SHRSP develop proteinuria, glomerular damage, and renal microvascular lesions characteristic of thrombotic microangiopathy in malignant nephrosclerosis with age. These renal pathologic changes are markedly accelerated by salt-loading and standard rodent diet when started at approximately 7 weeks of age. SHRSP manifest severe renal damage after 4 weeks on HS intake and die of strokes, primarily hemorrhagic infarcts, by 13–15 weeks of age (6–8 weeks of HS intake; Stier et al., 1991, 1993). In the present study, 3 weeks of HS intake produced mild to moderated vascular fibrinoid degeneration in vehicle-treated SHRSP which was consistent with the progression to severe renal damage (almost 15% of glomeruli and 20 vascular lesions per field of 100 glomeruli) after 4 weeks of HS intake in SHRSP (Zuckerman et al., 1997). Clofibrate treatment reduced UPE and markedly diminished renal glomerular and vascular damage. These results are consistent with our finding that sEH inhibition ameliorated early salt-sensitive renal damage in saline-drinking SHRSP, which supports a protective role for EETs against salt-sensitive renal damage (Li et al., 2008). Fibrates have been reported to ameliorate renal damage in other animal models. In double transgenic rats overexpressing both human renin and angiotensinogen genes, fenofibrate reduced renal collagen IV expression and leukocyte infiltration (Muller et al., 2004). Fenofibrate also attenuated glomerular hypertrophy and collagen accumulation in Zucker diabetic fatty rats (Zhao and Li, 2008). Treatment with fenofibrate has been reported to reduce the number of abnormal glomeruli and to diminish the degree of mesangial expansion and glomerulosclerosis in Dahl salt-sensitive rats (Wilson et al., 1998). It is well known that EETs possess anti-inflammatory and anti-proliferative activity in vascular smooth muscle (McGiff and Ferreri, 2007). Recently, 8,9-EET has been shown to prevent the focal segmental glomerulosclerosis-induced increase in glomerular albumin permeability in vitro (Sharma et al., 2009). Thus, we reasoned that the reduction of UPE and renal damage by clofibrate may be related to the increase in levels of EETs. To be noted, in the present study, since BP was appreciably lowered by clofibrate treatment, we cannot separate direct vasculoprotective effects of increasing EET levels from BP lowering effects on the development of renal damage in these rats. Clofibrate treatment was, however, reported to increase cerebral blood flow, prevent stroke and prolong survival of SHRSP (Ying et al., 2008).
Although we found an increase in CYP4A protein expression, unlike urinary EETs, 20-HETE was undetectable in the urine in either vehicle- or clofibrate-treated SHRSP as measured by LC/MS/MS. Like 20-HETE, EETs possess diuretic and natriuretic properties (Houillier et al., 1996; Wei et al., 2004). However, unlike 20-HETE which can cause vasoconstriction (McGiff and Ferreri, 2007), EETs produce vasodilatation of renal arterioles and may serve as the endothelium-derived hyperpolarizing factor in the vasculature (Eckman et al., 1998; Huang et al., 2005). 20-HETE has also been reported to play a role in controlling the glomerular permeability barrier to albumin, which mimics the effect of 8,9-EET at the glomerular permeability barrier (McCarthy et al., 2005). A recent study demonstrated that introgression of the CYP4A genes from Lewis rats into the Dahl salt-sensitive rats increased renal formation of 20-HETE and attenuated the development of hypertension and renal disease (Williams et al., 2008). In the present study, although urinary 20-HETE was undetectable, renal cortical CYP4A protein expression was induced by clofibrate treatment in saline-drinking SHRSP. Thus, we cannot rule out a possible contribution of CYP4A/20-HETE to the renal protective effects of clofibrate. Indeed, it may be the combined effects of EETs and 20-HETE which is responsible for the marked renal protection in saline-drinking SHRSP as both EETs and 20-HETE promote sodium excretion and act to limit glomerular proteinuria.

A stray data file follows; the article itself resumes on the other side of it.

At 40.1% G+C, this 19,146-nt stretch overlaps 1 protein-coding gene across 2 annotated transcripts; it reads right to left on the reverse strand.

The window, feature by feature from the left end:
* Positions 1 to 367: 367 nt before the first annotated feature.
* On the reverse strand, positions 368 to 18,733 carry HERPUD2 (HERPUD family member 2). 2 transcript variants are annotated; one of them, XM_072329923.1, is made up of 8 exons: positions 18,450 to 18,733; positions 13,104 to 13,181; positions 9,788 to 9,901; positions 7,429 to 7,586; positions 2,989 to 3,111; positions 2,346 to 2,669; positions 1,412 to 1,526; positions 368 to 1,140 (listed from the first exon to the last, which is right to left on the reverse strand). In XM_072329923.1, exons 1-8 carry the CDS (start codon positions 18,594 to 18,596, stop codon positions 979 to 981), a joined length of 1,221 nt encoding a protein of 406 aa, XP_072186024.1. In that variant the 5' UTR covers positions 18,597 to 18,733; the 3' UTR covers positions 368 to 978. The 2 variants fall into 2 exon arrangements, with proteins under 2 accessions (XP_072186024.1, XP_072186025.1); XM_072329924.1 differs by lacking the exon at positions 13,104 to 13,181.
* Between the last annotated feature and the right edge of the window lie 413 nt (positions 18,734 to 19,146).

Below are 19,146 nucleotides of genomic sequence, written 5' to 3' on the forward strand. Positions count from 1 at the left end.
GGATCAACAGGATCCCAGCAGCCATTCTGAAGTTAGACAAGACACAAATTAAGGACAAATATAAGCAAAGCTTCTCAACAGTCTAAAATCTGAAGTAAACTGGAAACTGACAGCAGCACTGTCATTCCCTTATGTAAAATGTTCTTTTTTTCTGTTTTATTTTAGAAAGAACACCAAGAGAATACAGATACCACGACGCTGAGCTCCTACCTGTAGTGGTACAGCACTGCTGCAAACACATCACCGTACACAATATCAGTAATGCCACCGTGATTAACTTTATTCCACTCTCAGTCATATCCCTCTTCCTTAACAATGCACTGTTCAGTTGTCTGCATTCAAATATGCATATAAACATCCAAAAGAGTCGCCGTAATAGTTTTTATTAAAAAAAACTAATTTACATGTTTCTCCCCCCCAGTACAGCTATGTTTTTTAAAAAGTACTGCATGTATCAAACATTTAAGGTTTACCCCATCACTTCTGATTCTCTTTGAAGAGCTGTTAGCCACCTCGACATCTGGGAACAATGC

We also examined inhibition of epoxygenase to determine if loss of EETs would promote end-organ damage in saline-drinking SHRSP. MS-PPOH has been identified as a potent and selective inhibitor of epoxygenases in vitro and in vivo (Brand-Schieber et al., 2000). Rat renal microsomal epoxygenase activity was inhibited for up to 6 h after a single i.v. bolus injection of MS-PPOH (5 mg; Brand-Schieber et al., 2000) and we have previously shown that treatment with MS-PPOH (20 mg/kg/day, i.v.) for 6 days significantly reduced renal levels of EETs in Dahl salt-resistant rats on 2% NaCl drinking solution (Liclican et al., 2009). Consistent with this hypothesis, we found that in vivo epoxygenase inhibition with MS-PPOH in young SHRSP increased UPE and accelerated the development of renal damage consistent with malignant nephrosclerosis, as typically seen in older SHRSP after at least 4 weeks of salt-loading (Rocha et al., 1998). Vehicle treatment was associated with only mild renal damage as we have seen previously with 2 weeks of HS intake (Zuckerman et al., 1997; Li et al., 2008). Moreover, the microvascular damage with MS-PPOH treatment was significantly greater than that present in the vehicle-treated SHRSP in the clofibrate study, despite the fact that these animals were younger (9 vs. 10 weeks of age) and received HS intake for a shorter period of time than in the clofibrate study (11 days vs. 3 weeks). The data therefore suggest that EETs play a protective role against the development of salt-sensitive renal damage in saline-drinking SHRSP.